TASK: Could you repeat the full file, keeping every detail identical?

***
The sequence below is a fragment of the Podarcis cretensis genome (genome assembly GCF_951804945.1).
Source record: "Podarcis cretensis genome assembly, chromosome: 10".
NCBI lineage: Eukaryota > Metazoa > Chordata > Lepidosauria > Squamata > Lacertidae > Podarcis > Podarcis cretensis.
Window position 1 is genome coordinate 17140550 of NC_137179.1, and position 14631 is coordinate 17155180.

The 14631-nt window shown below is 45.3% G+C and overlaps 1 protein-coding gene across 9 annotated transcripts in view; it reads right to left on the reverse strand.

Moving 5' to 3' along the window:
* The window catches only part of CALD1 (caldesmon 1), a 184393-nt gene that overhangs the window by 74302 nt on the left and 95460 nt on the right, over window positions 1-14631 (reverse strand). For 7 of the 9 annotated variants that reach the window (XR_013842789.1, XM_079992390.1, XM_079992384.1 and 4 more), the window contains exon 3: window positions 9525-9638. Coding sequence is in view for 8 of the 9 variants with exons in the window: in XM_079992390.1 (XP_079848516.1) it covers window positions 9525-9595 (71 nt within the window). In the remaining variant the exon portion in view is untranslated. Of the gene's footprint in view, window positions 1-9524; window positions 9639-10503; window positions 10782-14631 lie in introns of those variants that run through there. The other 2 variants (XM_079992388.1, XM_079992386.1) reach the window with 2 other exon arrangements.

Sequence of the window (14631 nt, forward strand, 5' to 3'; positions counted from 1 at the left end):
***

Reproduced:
The sequence below is a fragment of the Podarcis cretensis genome (genome assembly GCF_951804945.1).
Source record: "Podarcis cretensis genome assembly, chromosome: 10".
NCBI lineage: Eukaryota > Metazoa > Chordata > Lepidosauria > Squamata > Lacertidae > Podarcis > Podarcis cretensis.
Window position 1 is genome coordinate 17140550 of NC_137179.1, and position 14631 is coordinate 17155180.

The 14631-nt window shown below is 45.3% G+C and overlaps 1 protein-coding gene across 9 annotated transcripts in view; it reads right to left on the reverse strand.

Moving 5' to 3' along the window:
* The window catches only part of CALD1 (caldesmon 1), a 184393-nt gene that overhangs the window by 74302 nt on the left and 95460 nt on the right, over window positions 1-14631 (reverse strand). For 7 of the 9 annotated variants that reach the window (XR_013842789.1, XM_079992390.1, XM_079992384.1 and 4 more), the window contains exon 3: window positions 9525-9638. Coding sequence is in view for 8 of the 9 variants with exons in the window: in XM_079992390.1 (XP_079848516.1) it covers window positions 9525-9595 (71 nt within the window). In the remaining variant the exon portion in view is untranslated. Of the gene's footprint in view, window positions 1-9524; window positions 9639-10503; window positions 10782-14631 lie in introns of those variants that run through there. The other 2 variants (XM_079992388.1, XM_079992386.1) reach the window with 2 other exon arrangements.

Sequence of the window (14631 nt, forward strand, 5' to 3'; positions counted from 1 at the left end):